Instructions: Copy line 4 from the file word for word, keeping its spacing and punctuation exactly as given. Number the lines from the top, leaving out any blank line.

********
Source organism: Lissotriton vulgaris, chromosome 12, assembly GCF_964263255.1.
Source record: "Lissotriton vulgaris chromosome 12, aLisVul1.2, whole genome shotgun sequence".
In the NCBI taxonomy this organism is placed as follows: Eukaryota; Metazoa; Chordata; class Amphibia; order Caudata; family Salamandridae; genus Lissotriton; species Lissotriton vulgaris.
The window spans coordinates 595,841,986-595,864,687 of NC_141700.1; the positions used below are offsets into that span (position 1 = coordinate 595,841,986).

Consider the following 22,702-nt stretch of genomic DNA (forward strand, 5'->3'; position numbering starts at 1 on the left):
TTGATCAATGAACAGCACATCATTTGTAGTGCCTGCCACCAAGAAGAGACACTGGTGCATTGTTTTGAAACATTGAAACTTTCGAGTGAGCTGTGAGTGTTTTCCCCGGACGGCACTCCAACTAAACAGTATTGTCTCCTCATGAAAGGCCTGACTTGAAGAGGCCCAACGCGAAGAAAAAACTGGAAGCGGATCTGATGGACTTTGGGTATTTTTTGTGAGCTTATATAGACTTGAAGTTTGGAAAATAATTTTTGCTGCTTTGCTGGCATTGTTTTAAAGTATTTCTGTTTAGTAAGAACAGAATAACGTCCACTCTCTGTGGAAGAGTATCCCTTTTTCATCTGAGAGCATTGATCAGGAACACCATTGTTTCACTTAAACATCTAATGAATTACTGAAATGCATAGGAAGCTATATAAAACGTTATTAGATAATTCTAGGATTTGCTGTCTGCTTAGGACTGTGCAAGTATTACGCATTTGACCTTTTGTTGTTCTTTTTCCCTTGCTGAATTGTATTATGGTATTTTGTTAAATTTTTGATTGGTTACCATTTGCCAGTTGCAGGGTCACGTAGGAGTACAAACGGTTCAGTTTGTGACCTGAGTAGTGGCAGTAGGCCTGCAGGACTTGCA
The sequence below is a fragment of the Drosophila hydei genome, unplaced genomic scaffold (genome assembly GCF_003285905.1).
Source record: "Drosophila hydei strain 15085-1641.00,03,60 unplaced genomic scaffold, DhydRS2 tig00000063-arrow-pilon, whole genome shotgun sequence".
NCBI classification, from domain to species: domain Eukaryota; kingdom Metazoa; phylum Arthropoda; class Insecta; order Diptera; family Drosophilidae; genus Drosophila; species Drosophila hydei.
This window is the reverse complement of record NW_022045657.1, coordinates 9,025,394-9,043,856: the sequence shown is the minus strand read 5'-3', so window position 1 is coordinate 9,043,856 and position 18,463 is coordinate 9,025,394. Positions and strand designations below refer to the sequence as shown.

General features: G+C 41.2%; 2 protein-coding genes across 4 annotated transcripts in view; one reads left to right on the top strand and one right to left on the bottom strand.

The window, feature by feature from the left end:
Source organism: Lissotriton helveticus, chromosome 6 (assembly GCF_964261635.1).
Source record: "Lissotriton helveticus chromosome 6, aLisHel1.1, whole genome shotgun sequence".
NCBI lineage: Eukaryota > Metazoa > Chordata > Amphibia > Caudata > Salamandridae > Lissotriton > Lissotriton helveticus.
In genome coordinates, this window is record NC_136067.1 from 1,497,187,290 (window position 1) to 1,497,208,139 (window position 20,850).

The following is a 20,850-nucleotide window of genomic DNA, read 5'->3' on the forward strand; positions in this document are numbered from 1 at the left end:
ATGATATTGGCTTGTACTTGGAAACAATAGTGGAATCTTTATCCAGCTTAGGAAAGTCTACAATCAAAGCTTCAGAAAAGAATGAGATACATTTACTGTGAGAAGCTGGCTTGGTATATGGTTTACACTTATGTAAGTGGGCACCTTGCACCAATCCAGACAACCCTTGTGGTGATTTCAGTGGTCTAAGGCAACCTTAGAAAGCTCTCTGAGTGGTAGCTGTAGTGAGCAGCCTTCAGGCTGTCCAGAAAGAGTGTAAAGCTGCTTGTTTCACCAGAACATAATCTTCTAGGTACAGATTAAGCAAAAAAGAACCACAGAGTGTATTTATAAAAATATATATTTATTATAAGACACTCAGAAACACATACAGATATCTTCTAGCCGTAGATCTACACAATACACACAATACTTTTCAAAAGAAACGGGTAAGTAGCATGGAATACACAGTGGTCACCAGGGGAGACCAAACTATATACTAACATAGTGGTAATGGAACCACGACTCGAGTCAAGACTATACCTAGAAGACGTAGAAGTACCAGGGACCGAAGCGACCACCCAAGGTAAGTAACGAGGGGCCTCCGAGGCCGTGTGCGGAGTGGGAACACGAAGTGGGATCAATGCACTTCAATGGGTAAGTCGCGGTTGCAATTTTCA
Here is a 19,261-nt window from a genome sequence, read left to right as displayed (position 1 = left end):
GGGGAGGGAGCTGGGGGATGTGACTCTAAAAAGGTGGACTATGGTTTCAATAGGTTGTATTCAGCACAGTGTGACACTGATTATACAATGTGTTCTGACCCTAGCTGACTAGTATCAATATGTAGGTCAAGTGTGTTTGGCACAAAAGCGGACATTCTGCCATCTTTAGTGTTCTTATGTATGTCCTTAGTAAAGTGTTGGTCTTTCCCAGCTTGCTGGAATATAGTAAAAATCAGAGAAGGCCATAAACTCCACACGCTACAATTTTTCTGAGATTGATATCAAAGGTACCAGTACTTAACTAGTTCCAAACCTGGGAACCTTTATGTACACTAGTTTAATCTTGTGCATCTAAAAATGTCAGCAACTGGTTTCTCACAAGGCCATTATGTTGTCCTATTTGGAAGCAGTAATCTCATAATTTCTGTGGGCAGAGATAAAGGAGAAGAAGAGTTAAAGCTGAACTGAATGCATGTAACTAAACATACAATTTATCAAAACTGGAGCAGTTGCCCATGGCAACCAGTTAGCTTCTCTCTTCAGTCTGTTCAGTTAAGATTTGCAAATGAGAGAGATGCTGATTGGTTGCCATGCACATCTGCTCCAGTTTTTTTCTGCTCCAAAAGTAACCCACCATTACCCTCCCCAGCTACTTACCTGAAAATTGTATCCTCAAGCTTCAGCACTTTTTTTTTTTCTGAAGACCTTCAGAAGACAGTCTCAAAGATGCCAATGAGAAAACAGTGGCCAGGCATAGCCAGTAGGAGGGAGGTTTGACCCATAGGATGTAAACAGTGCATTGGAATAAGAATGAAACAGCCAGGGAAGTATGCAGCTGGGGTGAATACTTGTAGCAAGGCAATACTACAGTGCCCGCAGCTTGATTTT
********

The window spans coordinates 595,841,986-595,864,687 of NC_141700.1; the positions used below are offsets into that span (position 1 = coordinate 595,841,986).